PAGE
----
Tina Clarkson has fond memories of hiking with her friends to the Governor Dick Tower as a young girl.
She said the appearance of the park then versus now has been drastically altered by the forest management practices of the park’s board of directors.
“I think a lot of people have memories of Governor Dick, and they think, ‘Oh yeah, I remember going there as a kid,’ and now, when you come up here and see what it looks like, it’s total devastation,” said Clarkson. “Most members who live in the community don’t get up here, so they don’t know what’s going on because they don’t see it.”
Clarkson was one of about 80 local residents who attended on Saturday, June 17, an awareness event billed as “Hike with Mike.” Community members were invited to attend a Friends of Governor Dick-sponsored hike with Lebanon County Commissioner Mike Kuhn to view the recent harvests that occurred within the forest at Governor Dick Park.
The grassroots organization wanted to show Kuhn and local residents why they oppose the current management practices of Governor Dick’s board of directors, which is under the authority of the Lebanon County Commissioners.
Clarkson, a Lebanon city native and resident of Mount Gretna Heights, was a tour organizer who worked to raise community awareness – which included senior citizens, adults, children, and a variety of four-legged friends who came along for the two-hour event.
“It (harvesting) needs to stop,” said Clarkson about why she’s involved with the Friends group. “I understand that there is proper forestry management, but I feel this is going above and beyond, and once it is gone, it is gone forever.”
Ryan Fretz, who has been acting as the spokesperson for the Friends group, offered some brief opening remarks at the Mt. Gretna Heights Community Building, and then the tour departed for its first stop, which was the site of the winter 2020/spring 2021 harvest.
Standing in front of a fenced-in area at that location, Fretz told the hikers that all plant life is killed to a certain height so that the tree seedlings that are planted can receive the sunlight needed to grow.
“They kill everything from the ground up to 20 feet and then shear down the trees that have a circumference of less than six inches,” said Fretz. “Those smaller trees, a majority of them, get mowed down since they would cast a shadow on the seedlings, so they leave about 10 mature trees per acre to reseed the forest, and then they plant seedlings.”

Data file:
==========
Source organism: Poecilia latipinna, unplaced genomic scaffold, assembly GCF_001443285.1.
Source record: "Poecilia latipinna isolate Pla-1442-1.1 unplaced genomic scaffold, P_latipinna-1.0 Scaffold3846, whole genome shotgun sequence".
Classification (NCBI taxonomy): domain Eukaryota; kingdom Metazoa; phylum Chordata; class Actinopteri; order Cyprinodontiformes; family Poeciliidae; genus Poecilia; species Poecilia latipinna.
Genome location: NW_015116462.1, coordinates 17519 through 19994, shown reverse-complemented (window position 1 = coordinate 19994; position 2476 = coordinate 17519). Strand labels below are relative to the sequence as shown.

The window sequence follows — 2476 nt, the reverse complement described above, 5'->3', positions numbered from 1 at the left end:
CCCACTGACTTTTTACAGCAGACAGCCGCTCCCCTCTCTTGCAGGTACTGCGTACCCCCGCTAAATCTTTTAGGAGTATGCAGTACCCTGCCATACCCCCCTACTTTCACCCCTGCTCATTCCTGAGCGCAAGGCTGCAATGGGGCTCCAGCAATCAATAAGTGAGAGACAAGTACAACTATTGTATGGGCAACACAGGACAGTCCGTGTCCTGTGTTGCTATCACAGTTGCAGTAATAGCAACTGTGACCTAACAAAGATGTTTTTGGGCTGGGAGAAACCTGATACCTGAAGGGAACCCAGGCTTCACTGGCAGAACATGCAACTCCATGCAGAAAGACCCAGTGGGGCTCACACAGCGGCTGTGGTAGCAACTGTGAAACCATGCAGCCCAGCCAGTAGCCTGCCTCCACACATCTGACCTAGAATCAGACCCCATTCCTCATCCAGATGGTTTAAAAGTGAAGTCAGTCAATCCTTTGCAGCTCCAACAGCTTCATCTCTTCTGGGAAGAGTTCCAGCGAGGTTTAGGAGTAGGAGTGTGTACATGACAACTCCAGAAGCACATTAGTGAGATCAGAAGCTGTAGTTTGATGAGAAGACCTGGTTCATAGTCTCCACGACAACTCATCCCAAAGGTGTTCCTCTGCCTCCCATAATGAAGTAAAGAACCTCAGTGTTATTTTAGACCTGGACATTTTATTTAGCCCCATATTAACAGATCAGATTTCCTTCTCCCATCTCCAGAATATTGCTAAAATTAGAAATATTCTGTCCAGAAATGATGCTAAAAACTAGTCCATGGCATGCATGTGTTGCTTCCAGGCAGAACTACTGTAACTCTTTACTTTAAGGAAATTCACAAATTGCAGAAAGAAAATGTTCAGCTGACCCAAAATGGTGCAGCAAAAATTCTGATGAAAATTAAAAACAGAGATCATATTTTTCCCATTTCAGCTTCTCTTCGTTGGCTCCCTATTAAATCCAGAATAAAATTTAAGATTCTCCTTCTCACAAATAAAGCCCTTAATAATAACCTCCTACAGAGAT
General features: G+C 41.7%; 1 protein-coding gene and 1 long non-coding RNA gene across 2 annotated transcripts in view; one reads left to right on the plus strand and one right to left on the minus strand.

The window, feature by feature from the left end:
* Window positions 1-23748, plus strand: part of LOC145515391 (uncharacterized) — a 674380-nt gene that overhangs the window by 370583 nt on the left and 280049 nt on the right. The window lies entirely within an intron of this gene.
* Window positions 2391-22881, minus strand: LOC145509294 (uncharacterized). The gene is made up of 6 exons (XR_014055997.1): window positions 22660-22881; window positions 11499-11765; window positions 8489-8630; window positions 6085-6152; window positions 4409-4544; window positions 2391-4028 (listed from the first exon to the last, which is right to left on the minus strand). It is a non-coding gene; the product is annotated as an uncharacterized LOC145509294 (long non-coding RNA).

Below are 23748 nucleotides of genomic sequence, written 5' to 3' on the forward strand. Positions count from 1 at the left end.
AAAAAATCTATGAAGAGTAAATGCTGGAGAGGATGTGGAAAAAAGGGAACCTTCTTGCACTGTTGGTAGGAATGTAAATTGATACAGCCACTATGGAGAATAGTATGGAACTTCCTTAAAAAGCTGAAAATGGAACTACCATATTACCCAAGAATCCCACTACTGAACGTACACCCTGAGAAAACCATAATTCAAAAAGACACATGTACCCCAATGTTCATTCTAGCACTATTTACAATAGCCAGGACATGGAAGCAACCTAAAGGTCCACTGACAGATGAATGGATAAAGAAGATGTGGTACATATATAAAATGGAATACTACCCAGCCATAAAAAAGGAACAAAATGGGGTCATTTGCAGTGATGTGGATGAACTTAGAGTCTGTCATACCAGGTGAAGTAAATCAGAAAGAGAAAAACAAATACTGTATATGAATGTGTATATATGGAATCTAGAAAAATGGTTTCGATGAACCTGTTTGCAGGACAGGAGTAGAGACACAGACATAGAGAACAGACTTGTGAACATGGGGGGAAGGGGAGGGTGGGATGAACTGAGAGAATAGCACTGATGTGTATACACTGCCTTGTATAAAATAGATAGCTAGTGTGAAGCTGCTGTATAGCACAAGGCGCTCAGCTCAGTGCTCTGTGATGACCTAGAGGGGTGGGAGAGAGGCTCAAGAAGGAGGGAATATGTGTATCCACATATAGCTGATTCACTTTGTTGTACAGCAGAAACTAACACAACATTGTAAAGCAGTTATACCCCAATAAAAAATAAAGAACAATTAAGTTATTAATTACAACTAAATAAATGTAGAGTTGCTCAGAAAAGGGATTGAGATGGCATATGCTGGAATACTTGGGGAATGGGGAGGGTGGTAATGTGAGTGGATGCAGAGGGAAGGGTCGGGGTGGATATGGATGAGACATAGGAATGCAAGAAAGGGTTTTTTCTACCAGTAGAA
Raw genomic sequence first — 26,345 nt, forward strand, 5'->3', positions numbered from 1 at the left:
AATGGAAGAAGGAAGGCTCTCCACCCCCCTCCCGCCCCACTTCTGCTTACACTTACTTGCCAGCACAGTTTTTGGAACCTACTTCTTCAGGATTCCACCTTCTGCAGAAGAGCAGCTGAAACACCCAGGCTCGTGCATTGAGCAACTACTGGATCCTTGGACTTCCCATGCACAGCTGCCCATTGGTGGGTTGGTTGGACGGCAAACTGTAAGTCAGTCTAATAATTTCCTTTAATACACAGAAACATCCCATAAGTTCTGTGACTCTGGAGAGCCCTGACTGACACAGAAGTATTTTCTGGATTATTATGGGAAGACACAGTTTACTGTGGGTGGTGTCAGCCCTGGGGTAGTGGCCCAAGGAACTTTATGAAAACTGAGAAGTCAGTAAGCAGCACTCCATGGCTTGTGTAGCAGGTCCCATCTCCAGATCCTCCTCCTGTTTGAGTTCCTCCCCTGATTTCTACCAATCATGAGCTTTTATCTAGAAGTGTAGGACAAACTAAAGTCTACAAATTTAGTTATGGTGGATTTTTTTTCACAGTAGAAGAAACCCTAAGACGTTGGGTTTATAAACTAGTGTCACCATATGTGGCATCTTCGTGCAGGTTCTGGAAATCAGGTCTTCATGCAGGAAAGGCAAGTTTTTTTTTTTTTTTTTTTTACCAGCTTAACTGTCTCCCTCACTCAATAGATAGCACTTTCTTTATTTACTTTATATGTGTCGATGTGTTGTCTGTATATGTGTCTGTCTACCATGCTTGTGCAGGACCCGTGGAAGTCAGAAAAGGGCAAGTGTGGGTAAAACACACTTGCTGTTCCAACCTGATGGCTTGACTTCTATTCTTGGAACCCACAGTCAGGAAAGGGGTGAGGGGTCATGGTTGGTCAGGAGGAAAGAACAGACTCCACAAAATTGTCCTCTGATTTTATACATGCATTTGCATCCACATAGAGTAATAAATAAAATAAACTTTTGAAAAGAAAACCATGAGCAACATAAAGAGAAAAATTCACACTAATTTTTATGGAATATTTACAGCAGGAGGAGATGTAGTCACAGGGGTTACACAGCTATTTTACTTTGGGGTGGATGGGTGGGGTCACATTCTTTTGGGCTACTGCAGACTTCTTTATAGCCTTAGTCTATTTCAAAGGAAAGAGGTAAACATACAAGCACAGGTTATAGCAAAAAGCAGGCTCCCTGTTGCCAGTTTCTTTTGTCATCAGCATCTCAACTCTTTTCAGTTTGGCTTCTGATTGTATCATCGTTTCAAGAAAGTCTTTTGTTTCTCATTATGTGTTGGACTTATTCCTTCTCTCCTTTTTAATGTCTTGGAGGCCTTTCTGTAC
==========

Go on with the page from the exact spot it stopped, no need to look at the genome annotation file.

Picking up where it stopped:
Sharing with the group that although he does not have a degree in forestry management, Fretz said he believes this methodology, while acceptable for commercial harvest standards, is detrimental to the health and welfare of the overall ecosystem.
“I think they are failing by their own merits,” said Fretz. “The invasive plants are just spilling in and replacing our native plants. The forest is more than just trees. There’s a complex web of life that forms the ecosystem here, and it just doesn’t all come pouring back in.”
Fretz highlighted the fencing that was placed to prevent deer from damaging the young trees, which are a preferred part of the ravenous herbivore’s diet. Fretz said deer overpopulation is a pervasive problem in the park.
“We have way too many deer here, and the deer are not allowing the forest to regenerate,” said Fretz. “This is a problem all up and down the eastern United States. Our deer population is out of control, they eat too many small trees, and if we don’t do something about it, we won’t have mature trees to sustain us into the future.”
Barry Rose, certified forester of Forest Regeneration Services Inc., agreed with Fretz that deer are detrimental to the forest’s health, adding there are no easy solutions to controlling their population. Rose’s company manages the park on behalf of the board of directors.
“There’s no doubt about it,” said Rose. “The deer problem is the number one issue facing the park. The logistics of a hunt, though, are a nightmare. People wonder why someone else got a permit, and they didn’t. And having sharpshooters come in to kill the deer is very expensive.”
Barry’s wife, Linda, said it’d been years since they had last checked, but it used to cost $400 per deer that was culled, as well as other fees accessed by companies that offer the service. (A quick Internet search indicated that professional culling service providers charge between $700 and $1,000 per deer killed as part of a controlled hunt.)
Fretz also cited invasive plants that take over after a harvest as negatively impacting the forest ecosystem. “Wherever the forest is disturbed, we have invasive plants, and this problem is as much of a threat to this ecosystem as the deer are to the baby trees,” added Fretz.
At the first planned stop, Commissioner Kuhn thanked the organizers for inviting him to learn more about what he says is an asset to the Lebanon Valley. Kuhn expressed similar memories of visiting the park as a teen and then later as an adult who hiked the woods with his children.